The terms of equality on which the Hetæræ lived, not only with the most eminent geniuses, but with the most despotic sovereigns of their times, are clearly shown in the power which Lamia obtained over the heart of Ptolemy, King of Egypt, and over the ceremonious pride and state grandeur of Demetrius, who in vain endeavoured to awe her humour into respect, by visiting her in a complete suit of armour, and crowned with a jewelled diadem. I
Menander hesitated between the tempting offer of Ptolemy, King of Egypt, and the society of the witty but frail Glycera.* Plato, who had written and said so many fine things of " celestial love,” laid aside his philosophy to pen sonnets on the dawning wrinkles of his fair friend, Archeanassa ;t and Sophocles, the most moral of dramatists, attested how little his life accorded with his doctrines, by his infatuation for his young mistress, Archippa, to whom he bequeathed his property by will. The many philosophic sects of disputatious Greece, divided as they were, forgot their sophistical disputes and their metaphysical subtleties, in the boudoir of that young slave of Corinth, who first inspired the genius of Apelles, subdued the cynicism of Diogenes, vanquished the epicurean indolence of Aristippus, and put to the test the stoicism of Anaxagoras.
*“Un fils est obligé de nourir dans leur viellessé ceux dont il a recu le jour; mais les enfans qui sont nés d'une courtisane sont dispensés de cette obligation à l'égard de leur père ; car, après tout, ils ne lui sont redevables que de l'opprobre de leur naissance."--Diog. Laer. in SolonPlutarch. This “ opprobrium” marks, in the strongest manner, the condition of the courtesan.
† Still the Hetæræ defended themselves from the imputations urged against them by the stoics and sophists, in their humorous attacks upon both. When Thais was reproached by Stilpo for corrupting the youth of Athens, she replied—“We, too, prefer a similar accusation against you; for the disciples of your corrupt philosophy turn out useless, as well as disputatious; and if corruption is the result, whether through the Hetærze or the sophist, it comes to the same point.”-Athenæus. Alciphron has availed himself of these arguments, in his epistle of Thais to the affected and would-be philosopher, Euthydemus.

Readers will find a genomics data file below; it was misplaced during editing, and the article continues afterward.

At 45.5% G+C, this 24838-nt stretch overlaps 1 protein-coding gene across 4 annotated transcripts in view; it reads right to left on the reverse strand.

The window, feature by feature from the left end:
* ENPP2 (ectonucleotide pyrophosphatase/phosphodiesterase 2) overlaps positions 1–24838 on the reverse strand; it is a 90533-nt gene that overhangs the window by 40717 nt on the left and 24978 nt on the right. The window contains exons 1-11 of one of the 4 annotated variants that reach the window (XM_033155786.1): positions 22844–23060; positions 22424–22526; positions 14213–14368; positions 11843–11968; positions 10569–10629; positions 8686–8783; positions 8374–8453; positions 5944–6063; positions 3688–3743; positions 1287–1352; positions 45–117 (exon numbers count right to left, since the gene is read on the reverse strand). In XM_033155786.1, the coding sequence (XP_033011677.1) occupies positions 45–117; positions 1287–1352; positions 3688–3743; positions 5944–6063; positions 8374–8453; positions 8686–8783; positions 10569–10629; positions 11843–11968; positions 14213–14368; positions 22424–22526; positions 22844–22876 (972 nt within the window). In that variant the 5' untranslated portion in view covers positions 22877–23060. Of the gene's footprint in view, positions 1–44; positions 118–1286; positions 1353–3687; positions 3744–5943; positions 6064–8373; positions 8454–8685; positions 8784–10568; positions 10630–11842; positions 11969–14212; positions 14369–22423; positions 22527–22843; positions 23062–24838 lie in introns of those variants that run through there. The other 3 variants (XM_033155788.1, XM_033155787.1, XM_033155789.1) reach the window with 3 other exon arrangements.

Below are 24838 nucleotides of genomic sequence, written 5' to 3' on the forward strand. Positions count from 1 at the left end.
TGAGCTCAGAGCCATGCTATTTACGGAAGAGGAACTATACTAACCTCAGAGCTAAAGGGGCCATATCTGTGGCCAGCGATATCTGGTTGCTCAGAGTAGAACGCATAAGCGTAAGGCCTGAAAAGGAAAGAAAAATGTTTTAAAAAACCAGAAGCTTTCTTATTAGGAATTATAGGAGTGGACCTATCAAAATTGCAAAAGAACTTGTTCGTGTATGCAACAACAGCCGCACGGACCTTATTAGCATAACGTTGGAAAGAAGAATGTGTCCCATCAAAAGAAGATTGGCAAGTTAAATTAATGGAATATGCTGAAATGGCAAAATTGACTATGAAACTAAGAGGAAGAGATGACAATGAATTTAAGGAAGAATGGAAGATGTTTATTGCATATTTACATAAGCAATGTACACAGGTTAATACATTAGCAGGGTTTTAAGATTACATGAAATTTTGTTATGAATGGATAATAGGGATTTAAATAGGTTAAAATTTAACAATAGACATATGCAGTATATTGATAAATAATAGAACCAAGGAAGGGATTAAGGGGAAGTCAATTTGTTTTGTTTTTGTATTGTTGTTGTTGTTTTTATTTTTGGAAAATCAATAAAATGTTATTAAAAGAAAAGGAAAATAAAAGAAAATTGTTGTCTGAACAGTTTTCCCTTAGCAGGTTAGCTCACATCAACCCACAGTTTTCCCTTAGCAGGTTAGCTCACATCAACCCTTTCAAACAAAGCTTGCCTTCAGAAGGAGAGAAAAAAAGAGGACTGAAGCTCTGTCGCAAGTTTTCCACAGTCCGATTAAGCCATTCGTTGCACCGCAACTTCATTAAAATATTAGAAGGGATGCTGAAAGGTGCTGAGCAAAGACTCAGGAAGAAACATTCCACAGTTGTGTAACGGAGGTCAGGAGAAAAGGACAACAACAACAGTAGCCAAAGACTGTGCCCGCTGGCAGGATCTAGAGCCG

See Plutarch and Alciphron's Epistles.
The Domestic Life of Pericles. Aspasia.
TAE influence obtained over society by these accomplished but dangerous agents of its pleasures and its passions, at last induced the most brilliant and able demagogue of any age or nation to adopt their demoralizing power as a state engine; and Pericles chose the salon of Aspasia as the scene of those corrupting experiments, which preceded the downfall of liberty in Athens, and ended in the entire ruin of Greece.
The character of Pericles was one of those lucky adaptations to cotemporary times and circumstances, which insure success,—not by the highest qualities that ought to command it, but by that peculiar fitness (for evil or for good) which almost always wins it. Of illustrious birth, great wealth, brilliant talents, and refined education, the gifted pupil of Xeno, and ardent disciple of Anaxagoras, was born for the epoch he illustrated. His quick, if not profound, perceptions gleaned a rapid view of the laws of nature from one preceptor, and a contempt of superstition from the other; and he obtained the reputation of a philosopher, from his intimacy with both, though it subjected him to the imputation of being a free thinker. The circumstances of the times gave him an early oppor. tunity of signalizing his intrepid and petulant courage; and, at a moment most favourable to the triumph of so. phistry, they also afforded the occasion for exerting that natural eloquence, which adapted its variable character to the passions of each successive audience, to which he addressed it.
Vous corrompez la jeunnesse,” disait Stilpon à Glycère—“ Et toi sophiste, tu le corromps et tu l'ennuies.”--Lync. ap Athen.
+“ L'aimable Archéanasse a merité ma foi;
d'amours se jouer dans ses rides.
Eussent du cours des ans reçu les petites vides,
Politian-Traduction de Fontenelle.
With a person distinguished by nobility, and a voice which recalled the traditional melody of that of Pisistratus, (his accomplished type,) ambitious, corrupt, voluptuous, and daring, this brilliant demagogue succeeded in giving his name to an age, for ever memorable in the history of the human mind. By his private vices and selfish views, if he did not originate, he hurried on that revolution in the manners, morals, and institutes of Greece, for which the influx of wealth and luxury had already prepared the way.
The successor of Aristides and Themistocles, the rival and persecutor of Cymon, had already established a personal despotism over the most democratic republican government of the earth. Under frivolous pretexts, he had annihilated the authority of the Areopagus, (the last barrier against licentious innovations both on public and private virtue,) when a new view of demoralization was suggested to him, by the peculiar endowments of one, whose influence over his mind and actions was referable to institutions, giving to vice that power which should alone belong to virtue.
Aspasia of Miletus, called the Sophist, was one of those notable personages, whose character and influence best record the manners of the age in which they flourish.